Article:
HAWAIIAN HUMANE SOCIETY PHOTO
Teach your dog to "sit" when you say so. No matter what danger may be near, a dog that is sitting can't get into trouble.
A well-behaved dog is a joy to live with. If your dog is not the perfect pet, remember that good behavior needs to be taught -- by you. By teaching your dog how to behave, you'll have a happy home and a healthier dog.
Sizing up a well-behaved
trainer for your dog
By Hawaiian Humane Society
Safety comes with teaching your dog "drop it" so he'll be less likely to swallow dangerous objects. He will learn more easily what is off limits, such as the stove, an anxious cat or your new baby. The time you and other family members spend in a class with your dog will be wonderfully rewarded.
Group classes give dogs a chance to socialize with each other and learn to pay attention to you when there are distractions. Here are tips to help you choose a training class:
>> Observe a class. Good instructors should encourage observation. You can also ask the instructor for references. Is everyone having fun? In a well-run class, both dogs and people will be enjoying themselves. Talk to participants after the class and ask them if their expectations for their dog's training were met.
>> What are students supposed to do? An effective instructor should demonstrate and explain behaviors dog owners will be teaching their pets.HERE ARE MORE considerations when selecting a trainer:
>> Did we do it right? A skilled trainer will encourage students to reward their dogs with food treats and praise. Punishment shouldn't be used.
>> Can we practice at home? The instructor should provide clear written instructions on how to teach the behaviors outside of class.
>> Can I get extra help? Students should have ample time ito practice skills being taught and trainers should provide individual assistance.
>> How does the instructor behave? The instructor should be calm, polite, encourage dialogue and be courteous to both canine and human clients.
>> What about special problems? If you need help with soiling, barking, aggression or other problems, ask if the class will cover these issues.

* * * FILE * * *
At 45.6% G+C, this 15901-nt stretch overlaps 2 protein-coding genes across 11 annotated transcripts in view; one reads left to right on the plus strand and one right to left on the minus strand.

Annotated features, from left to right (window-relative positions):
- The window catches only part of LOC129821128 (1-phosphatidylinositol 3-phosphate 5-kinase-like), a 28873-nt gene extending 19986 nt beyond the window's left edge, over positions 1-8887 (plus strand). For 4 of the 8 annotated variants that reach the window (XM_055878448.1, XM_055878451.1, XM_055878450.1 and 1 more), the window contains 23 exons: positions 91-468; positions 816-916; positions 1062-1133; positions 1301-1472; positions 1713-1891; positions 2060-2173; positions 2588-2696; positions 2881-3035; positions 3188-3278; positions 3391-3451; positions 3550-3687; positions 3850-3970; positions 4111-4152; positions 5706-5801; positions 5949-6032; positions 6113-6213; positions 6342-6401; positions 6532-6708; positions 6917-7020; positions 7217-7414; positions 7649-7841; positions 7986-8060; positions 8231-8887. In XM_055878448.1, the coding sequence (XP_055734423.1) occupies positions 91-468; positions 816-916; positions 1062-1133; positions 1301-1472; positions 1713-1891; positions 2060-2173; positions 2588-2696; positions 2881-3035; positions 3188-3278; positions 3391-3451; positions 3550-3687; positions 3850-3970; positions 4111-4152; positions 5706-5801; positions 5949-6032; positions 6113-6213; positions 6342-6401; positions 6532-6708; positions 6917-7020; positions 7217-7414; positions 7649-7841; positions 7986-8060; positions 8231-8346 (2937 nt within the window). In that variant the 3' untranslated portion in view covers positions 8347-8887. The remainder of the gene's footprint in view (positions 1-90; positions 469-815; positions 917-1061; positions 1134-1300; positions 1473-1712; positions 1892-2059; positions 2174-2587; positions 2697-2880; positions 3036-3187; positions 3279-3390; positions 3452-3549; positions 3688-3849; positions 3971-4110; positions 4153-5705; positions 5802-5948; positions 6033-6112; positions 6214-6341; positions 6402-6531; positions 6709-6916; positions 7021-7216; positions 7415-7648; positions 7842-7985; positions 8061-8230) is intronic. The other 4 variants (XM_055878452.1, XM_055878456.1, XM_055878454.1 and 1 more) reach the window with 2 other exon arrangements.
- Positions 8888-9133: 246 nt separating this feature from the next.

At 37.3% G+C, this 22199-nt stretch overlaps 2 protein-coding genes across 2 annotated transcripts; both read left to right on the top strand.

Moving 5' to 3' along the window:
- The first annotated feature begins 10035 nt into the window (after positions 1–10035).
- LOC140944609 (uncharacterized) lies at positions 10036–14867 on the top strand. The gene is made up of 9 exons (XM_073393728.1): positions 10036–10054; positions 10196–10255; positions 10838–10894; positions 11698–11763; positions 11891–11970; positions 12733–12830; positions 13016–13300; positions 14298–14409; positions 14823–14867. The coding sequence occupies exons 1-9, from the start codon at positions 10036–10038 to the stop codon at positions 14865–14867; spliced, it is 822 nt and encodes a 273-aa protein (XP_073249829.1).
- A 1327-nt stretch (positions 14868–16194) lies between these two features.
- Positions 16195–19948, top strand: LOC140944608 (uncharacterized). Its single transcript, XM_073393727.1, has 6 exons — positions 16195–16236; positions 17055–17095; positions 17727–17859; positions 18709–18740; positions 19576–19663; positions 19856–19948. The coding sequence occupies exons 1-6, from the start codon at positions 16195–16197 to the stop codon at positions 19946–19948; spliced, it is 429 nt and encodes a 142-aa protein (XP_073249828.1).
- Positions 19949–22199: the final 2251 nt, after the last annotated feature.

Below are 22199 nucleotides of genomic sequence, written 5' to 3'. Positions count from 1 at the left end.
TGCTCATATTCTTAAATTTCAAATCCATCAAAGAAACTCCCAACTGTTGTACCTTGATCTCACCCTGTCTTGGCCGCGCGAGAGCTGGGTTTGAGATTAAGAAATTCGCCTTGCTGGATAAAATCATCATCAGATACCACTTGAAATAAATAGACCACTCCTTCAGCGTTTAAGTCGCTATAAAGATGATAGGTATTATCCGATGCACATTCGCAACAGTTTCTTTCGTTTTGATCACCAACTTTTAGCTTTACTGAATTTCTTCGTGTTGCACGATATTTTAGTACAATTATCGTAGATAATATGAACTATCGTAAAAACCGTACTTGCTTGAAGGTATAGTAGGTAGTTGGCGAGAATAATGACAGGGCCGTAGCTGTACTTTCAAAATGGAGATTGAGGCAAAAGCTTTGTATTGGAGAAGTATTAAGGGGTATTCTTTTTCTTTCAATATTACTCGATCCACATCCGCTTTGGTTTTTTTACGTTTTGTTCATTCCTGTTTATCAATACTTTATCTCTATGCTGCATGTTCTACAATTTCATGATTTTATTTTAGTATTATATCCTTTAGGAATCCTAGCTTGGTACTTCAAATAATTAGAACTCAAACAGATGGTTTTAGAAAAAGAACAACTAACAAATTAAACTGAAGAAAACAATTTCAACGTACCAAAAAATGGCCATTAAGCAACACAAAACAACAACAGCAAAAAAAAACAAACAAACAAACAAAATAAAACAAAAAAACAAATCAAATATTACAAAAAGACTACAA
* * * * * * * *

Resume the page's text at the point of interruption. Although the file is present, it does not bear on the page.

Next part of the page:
>> Can we all attend? It's beneficial for the whole family to attend (there may be reasonable age restrictions). Since your dog should learn to listen to all family members, your dog will benefit from consistency.
>> Make sure you feel comfortable with training tools and methods used.The Hawaiian Humane Society offers a list of Oahu dog trainers. None are specifically endorsed or recommended and should be evaluated using the questions above. For a copy, call 946-2187, Ext. 223.
>> Training should not involve yelling, choking, shaking the scruff, alpha rolling (forcing the dog onto its back) or other actions that could cause your dog distress or pain.
>> Choke collars and prong collars use pain and intimidation to control a dog. They can hurt your dog and harm your relationship with him.
>> Are vaccinations required for dogs and puppies in the class? Make sure you and your veterinarian are comfortable with the requirements.
>> Because of variables in dog breeding, temperament, owner commitment and experience, a trainer cannot and should not offer guarantees. However, an instructor should be willing to ensure client satisfaction with his or her professional services.
>> Effective training must include you, so avoid anyone who wants to take your dog away and train him for you.
>> A conscientious trainer will stay informed about innovations in dog training and behavior modification. Is he or she is a member of any educational organizations, such as the APDT (Association of Pet Dog Trainers), or endorsed by the National Association of Dog Obedience Instructors (NADOI)? Ask if he or she receives continuing education.
>> Ask about class size and number of assistants. With 10 or more students with one instructor, you can't expect much individual attention.
>> Don't be bullied into doing something you feel is not in your dog's best interest. You have the right to stop a trainer who, in your opinion, is causing your dog harm or distress.
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